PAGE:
‘Unrivalled’ Lib Dem activist Philip Vince remembered
- Credit: Archant
If you have been a member of the Liberal Democrats, at any level, then the likelihood is you will have met Philip Vince or maybe you will have had a handwritten note from Philip in immaculate spider-small handwriting.
For someone who never stood for public office his impact and commitment were unrivalled.
The Liberal Democrat activist, who lived in Eton Avenue, Swiss Cottage, and enjoyed a lifelong career at technology company IBM, passed away on February 4, aged 81.
He was born in 1933, attended Dr Challoner’s Grammar School, Amersham, and joined local South Buckinghamshire Liberal Association in 1949.
At the age of 16 he found himself elected as treasurer. It was only later he confessed that he was the only person under 50 and indeed the only person who agreed to do the role.
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Philip started at Cambridge University in 1953 having been admitted to Pembroke College where he read Mathematical Tripos. He graduated with a BA in 1955 and an MA in 1960.
National Service followed university and he entered the RAF as an officer.
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As National Service ended, Philip picked up his politics again and is thought to have attended his first Liberal Assembly in 1959. He is thought to have attended every Liberal Assembly and subsequent Liberal Democrat conference since that date.
In Camden’s Liberal and Liberal Democrat story Philip was a constant presence – Cllr Flick Rea remembers that Philip was there at the first meeting she attended in 1975.
Philip was to be the agent for hundreds of Liberal and Liberal Democrat local election candidates right up to 2010.
Indeed, the Camden election office staff remember Philip correcting the numbers, electoral register, notifying them of changes, deaths, people who had moved and being ever-on-the-ball.
It often brought up the question as to whether Philip was himself more effective than a computer.
His own financial generosity to the local party is reflected in the fact that the stuffing machine in the current constituency office is named after him.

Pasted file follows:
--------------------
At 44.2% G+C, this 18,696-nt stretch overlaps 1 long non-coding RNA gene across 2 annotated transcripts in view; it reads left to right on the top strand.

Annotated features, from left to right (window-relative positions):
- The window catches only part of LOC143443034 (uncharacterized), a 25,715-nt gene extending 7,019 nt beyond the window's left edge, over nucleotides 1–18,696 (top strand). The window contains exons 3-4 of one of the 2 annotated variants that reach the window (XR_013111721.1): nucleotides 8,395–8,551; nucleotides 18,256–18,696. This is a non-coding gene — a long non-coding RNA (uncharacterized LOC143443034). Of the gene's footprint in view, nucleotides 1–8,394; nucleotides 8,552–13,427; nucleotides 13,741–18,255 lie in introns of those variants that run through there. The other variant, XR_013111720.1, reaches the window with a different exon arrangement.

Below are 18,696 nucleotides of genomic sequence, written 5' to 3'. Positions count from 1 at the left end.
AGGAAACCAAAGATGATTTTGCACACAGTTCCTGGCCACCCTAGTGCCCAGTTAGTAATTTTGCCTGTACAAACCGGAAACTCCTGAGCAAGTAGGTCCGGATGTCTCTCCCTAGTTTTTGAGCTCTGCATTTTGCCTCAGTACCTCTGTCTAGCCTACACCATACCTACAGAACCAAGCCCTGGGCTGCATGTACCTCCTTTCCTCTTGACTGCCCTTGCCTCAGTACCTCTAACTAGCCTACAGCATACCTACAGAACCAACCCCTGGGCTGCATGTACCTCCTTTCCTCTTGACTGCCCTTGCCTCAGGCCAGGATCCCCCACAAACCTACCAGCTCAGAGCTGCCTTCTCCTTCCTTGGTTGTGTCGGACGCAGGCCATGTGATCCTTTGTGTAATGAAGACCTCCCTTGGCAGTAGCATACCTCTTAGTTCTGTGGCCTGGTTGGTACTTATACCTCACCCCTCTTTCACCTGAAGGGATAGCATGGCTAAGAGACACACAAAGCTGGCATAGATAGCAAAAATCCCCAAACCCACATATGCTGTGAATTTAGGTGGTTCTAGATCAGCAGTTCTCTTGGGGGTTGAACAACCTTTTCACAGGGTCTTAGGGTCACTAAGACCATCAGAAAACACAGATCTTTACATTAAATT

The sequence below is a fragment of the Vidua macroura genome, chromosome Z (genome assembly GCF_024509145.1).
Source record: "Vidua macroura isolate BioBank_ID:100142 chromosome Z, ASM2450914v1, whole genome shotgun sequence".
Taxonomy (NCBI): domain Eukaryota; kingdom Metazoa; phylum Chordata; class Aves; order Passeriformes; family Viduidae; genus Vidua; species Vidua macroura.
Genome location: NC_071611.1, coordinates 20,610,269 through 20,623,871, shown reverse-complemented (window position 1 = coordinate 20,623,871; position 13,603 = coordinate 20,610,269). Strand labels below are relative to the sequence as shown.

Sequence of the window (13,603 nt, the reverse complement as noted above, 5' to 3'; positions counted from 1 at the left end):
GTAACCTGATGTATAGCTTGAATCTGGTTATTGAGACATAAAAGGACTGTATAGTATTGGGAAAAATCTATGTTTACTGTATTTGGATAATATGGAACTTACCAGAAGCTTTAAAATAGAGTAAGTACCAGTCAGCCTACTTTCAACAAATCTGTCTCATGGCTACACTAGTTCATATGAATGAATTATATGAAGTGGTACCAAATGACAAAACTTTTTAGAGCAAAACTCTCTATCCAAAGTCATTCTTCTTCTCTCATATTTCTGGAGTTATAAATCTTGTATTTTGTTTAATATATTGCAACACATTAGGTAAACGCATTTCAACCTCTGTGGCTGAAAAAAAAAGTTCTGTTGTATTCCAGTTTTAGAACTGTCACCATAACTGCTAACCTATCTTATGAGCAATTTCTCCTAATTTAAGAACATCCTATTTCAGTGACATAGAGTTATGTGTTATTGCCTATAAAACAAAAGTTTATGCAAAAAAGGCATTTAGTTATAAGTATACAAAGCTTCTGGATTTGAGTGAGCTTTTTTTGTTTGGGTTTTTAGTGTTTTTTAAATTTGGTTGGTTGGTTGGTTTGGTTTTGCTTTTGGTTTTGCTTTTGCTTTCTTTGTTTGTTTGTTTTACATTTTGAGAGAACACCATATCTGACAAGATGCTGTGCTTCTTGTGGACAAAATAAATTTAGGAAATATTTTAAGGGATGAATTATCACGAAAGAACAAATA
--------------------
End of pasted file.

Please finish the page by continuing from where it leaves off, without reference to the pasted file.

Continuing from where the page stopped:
But despite this strong, impressive and highly political pedigree, Philip maintained a busy and wide-ranging social life.
He never cooked for himself at home – just a minimal breakfast, but otherwise ate out usually and often at the same places, apparently eating the same dishes.
Philip’s brother Geoffrey was an accomplished pianist and Philip himself was a great lover of the opera. When his friend Janet Grauberg confessed she didn’t get on with opera Philip quipped, “We all have our faults”.
For over 23 years, Philip was a supporter of the Wexford Festival Opera in Ireland. He was unable to attend after 2012 but continued, in his typical style, to be a very generous supporter.
His love of astronomy had been developed by an early telescope in his parents’ garden, indeed his father had been the treasurer of the British Astronomical Association.
A liberal in his politics but also in his life, he joined the Hampstead Humanists in 1965 and was a member ever since.
His commitment to his community meant he had been a long-standing member of Belsize Residents Association; there was also the National Trust, the United Nations Association, the Citizen’s Income Trust and the Camden Rating Tribunal.
Indeed in many organisations that Philip chose to join he often ended up as treasurer, membership secretary or auditor.
When I first became involved in Camden politics Philip was the source of much advice – sitting in his flat in Eton Avenue in one of the old, faded, sunken chairs, we talked a lot.
Philip filling me in on how things worked, me suggesting what he clearly thought were flamboyant ideas. But he listened and responded to those ideas that he considered had any merit. He was a wise counsel and a good reliable source of advice.